Challenging as it was, 2020 was a big year for Colin Read. When he was not making acclaimed videos for Glass Animals - including the definitive 'first lockdown' video for Dreamland - and Doves, …
The Questionnaire: Adam Scarth
Adam Scarth has been one of the DOPs on our radar as of late, grabbing our attention through his prolific output and considerable range of cinematographic work in music video over the past year or so. In the most recent series of videos for The Maccabees for instance, Scarth captured some lovely, attenuated scenes on infra-red film for Something Like Happiness and employed a myriad of different photographic styles for Marks To Prove It. Our curiosity piqued, we asked Adam if he'd be interested in answering our questionnaire, with a few extra questions thrown in...
How did you start out in the business? When I graduated from university, I pestered enough people for work and I was lucky to land a job on a few features as a trainee. From there I worked up to a 2nd AC mainly working on commercials and music videos for some really great DOPs and focus pullers who I learnt a lot from.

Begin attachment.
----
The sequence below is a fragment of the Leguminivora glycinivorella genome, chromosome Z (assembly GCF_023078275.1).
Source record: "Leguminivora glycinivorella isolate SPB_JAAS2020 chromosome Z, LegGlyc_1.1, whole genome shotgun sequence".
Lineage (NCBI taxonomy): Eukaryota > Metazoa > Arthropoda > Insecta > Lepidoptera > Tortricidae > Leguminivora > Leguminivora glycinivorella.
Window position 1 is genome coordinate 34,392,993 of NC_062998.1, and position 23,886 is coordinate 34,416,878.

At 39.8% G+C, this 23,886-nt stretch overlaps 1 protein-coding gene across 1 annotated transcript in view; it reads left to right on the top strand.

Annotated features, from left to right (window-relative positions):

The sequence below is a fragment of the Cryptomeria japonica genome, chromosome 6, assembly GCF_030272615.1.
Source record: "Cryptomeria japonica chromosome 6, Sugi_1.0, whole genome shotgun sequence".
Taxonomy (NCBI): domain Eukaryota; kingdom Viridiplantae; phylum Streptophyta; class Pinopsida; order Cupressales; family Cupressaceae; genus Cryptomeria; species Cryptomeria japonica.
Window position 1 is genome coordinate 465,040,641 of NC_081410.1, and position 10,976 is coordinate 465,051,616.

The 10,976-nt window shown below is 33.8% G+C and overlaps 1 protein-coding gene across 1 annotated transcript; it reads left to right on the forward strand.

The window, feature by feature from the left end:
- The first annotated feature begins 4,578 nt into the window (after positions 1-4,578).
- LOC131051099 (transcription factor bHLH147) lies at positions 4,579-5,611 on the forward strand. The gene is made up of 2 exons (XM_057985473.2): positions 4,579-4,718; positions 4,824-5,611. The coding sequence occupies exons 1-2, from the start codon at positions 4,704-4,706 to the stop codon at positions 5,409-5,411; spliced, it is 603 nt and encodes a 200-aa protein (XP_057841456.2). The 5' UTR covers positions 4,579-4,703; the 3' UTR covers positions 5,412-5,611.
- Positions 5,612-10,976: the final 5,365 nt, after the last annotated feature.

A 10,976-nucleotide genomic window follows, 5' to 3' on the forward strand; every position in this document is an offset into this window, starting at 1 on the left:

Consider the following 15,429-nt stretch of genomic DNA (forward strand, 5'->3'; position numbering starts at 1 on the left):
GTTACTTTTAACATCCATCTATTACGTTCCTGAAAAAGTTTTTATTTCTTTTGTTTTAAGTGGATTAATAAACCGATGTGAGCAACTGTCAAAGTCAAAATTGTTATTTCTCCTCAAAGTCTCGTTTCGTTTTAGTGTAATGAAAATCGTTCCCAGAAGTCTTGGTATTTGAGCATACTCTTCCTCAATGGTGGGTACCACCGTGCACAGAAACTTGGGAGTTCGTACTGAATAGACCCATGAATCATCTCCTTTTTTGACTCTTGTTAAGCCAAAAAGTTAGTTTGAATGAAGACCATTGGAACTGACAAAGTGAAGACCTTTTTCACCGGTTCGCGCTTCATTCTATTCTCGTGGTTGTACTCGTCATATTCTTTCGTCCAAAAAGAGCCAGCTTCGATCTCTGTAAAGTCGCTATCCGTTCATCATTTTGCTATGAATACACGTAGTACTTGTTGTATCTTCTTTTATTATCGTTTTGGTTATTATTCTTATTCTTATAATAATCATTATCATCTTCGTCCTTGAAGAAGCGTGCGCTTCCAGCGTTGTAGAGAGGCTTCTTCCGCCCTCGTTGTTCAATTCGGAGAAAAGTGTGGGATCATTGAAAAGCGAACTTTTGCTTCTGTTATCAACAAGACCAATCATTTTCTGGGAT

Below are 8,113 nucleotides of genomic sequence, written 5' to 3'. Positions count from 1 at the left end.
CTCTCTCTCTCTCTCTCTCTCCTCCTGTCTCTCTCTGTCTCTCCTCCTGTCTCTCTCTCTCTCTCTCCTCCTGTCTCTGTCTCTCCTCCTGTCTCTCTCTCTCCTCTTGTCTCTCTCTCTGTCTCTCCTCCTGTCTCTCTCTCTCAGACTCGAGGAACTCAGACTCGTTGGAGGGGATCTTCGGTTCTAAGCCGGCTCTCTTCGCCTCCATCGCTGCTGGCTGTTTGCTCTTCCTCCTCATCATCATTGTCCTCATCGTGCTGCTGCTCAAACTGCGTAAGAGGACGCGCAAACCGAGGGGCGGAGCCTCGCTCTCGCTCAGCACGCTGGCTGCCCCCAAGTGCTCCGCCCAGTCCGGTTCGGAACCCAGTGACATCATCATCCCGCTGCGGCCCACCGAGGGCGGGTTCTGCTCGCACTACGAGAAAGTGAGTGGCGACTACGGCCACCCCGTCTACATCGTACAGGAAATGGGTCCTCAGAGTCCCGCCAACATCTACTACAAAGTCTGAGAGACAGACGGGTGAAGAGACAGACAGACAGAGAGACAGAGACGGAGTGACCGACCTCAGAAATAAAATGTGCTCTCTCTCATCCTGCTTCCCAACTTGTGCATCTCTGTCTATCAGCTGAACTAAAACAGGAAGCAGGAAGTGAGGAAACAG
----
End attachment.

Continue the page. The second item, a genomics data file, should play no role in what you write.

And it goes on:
What’s the piece of kit that you depend upon the most, and love the most (two things, if they’re different!)? The piece of kit that I depend on the most is my light meter. I use it on both film and digital jobs and I would be lost without it. I hate the tendency these days to rely on monitors or false colour. I think it’s the only true way of keeping a consistency in your images. The piece I love the most is seeing a lovely stack of 35mm cans when I walk on a set.
When did you decide you wanted to become a DoP? I knew from my teenage years that I wanted to work in film, but I didn’t know then what a DOP was. It wasn’t till I got to my first year of university when I thought I wanted to be a director that I realised that the visual language of a film and how you can tell a story with light and images is what really fascinated me.
What was the most challenging shoot you’ve worked on, and why? I think the most challenging work I did was when I fist stepped up to be a DOP. I got offered a job by a charity for a director and me to travel to conflict zones and places of natural disaster to make mini documentaries and take photographs.